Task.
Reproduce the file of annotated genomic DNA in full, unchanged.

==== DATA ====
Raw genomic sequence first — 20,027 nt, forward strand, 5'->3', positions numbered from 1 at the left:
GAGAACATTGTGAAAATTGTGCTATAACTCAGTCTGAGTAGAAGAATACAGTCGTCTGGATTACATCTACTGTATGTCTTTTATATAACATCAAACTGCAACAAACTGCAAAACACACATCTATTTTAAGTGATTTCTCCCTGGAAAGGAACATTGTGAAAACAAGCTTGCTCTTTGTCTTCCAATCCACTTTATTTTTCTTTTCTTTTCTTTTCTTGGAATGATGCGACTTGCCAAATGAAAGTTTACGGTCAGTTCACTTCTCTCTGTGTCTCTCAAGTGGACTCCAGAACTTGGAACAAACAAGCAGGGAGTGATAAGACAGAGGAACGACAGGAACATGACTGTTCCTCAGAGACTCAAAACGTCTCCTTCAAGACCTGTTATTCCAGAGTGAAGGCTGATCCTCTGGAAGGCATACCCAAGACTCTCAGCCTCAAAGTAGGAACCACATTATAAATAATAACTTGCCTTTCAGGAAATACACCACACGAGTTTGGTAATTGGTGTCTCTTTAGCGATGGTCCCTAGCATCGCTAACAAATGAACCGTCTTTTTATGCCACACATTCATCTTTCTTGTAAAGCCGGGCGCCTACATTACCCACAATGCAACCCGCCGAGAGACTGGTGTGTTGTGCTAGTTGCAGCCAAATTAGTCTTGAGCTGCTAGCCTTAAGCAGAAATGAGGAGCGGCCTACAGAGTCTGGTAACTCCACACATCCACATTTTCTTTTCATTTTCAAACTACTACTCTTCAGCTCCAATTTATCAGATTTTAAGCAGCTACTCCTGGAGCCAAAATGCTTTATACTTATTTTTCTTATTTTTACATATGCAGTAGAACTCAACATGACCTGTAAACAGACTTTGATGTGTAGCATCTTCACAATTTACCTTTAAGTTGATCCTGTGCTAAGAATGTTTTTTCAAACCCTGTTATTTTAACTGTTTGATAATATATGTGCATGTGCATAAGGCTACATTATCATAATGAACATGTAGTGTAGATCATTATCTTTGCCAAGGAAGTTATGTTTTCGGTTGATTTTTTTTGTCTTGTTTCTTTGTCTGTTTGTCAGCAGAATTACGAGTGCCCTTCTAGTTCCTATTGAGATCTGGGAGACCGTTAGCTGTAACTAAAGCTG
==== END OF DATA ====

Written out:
Raw genomic sequence first — 20,027 nt, forward strand, 5'->3', positions numbered from 1 at the left:
GAGAACATTGTGAAAATTGTGCTATAACTCAGTCTGAGTAGAAGAATACAGTCGTCTGGATTACATCTACTGTATGTCTTTTATATAACATCAAACTGCAACAAACTGCAAAACACACATCTATTTTAAGTGATTTCTCCCTGGAAAGGAACATTGTGAAAACAAGCTTGCTCTTTGTCTTCCAATCCACTTTATTTTTCTTTTCTTTTCTTTTCTTGGAATGATGCGACTTGCCAAATGAAAGTTTACGGTCAGTTCACTTCTCTCTGTGTCTCTCAAGTGGACTCCAGAACTTGGAACAAACAAGCAGGGAGTGATAAGACAGAGGAACGACAGGAACATGACTGTTCCTCAGAGACTCAAAACGTCTCCTTCAAGACCTGTTATTCCAGAGTGAAGGCTGATCCTCTGGAAGGCATACCCAAGACTCTCAGCCTCAAAGTAGGAACCACATTATAAATAATAACTTGCCTTTCAGGAAATACACCACACGAGTTTGGTAATTGGTGTCTCTTTAGCGATGGTCCCTAGCATCGCTAACAAATGAACCGTCTTTTTATGCCACACATTCATCTTTCTTGTAAAGCCGGGCGCCTACATTACCCACAATGCAACCCGCCGAGAGACTGGTGTGTTGTGCTAGTTGCAGCCAAATTAGTCTTGAGCTGCTAGCCTTAAGCAGAAATGAGGAGCGGCCTACAGAGTCTGGTAACTCCACACATCCACATTTTCTTTTCATTTTCAAACTACTACTCTTCAGCTCCAATTTATCAGATTTTAAGCAGCTACTCCTGGAGCCAAAATGCTTTATACTTATTTTTCTTATTTTTACATATGCAGTAGAACTCAACATGACCTGTAAACAGACTTTGATGTGTAGCATCTTCACAATTTACCTTTAAGTTGATCCTGTGCTAAGAATGTTTTTTCAAACCCTGTTATTTTAACTGTTTGATAATATATGTGCATGTGCATAAGGCTACATTATCATAATGAACATGTAGTGTAGATCATTATCTTTGCCAAGGAAGTTATGTTTTCGGTTGATTTTTTTTGTCTTGTTTCTTTGTCTGTTTGTCAGCAGAATTACGAGTGCCCTTCTAGTTCCTATTGAGATCTGGGAGACCGTTAGCTGTAACTAAAGCTG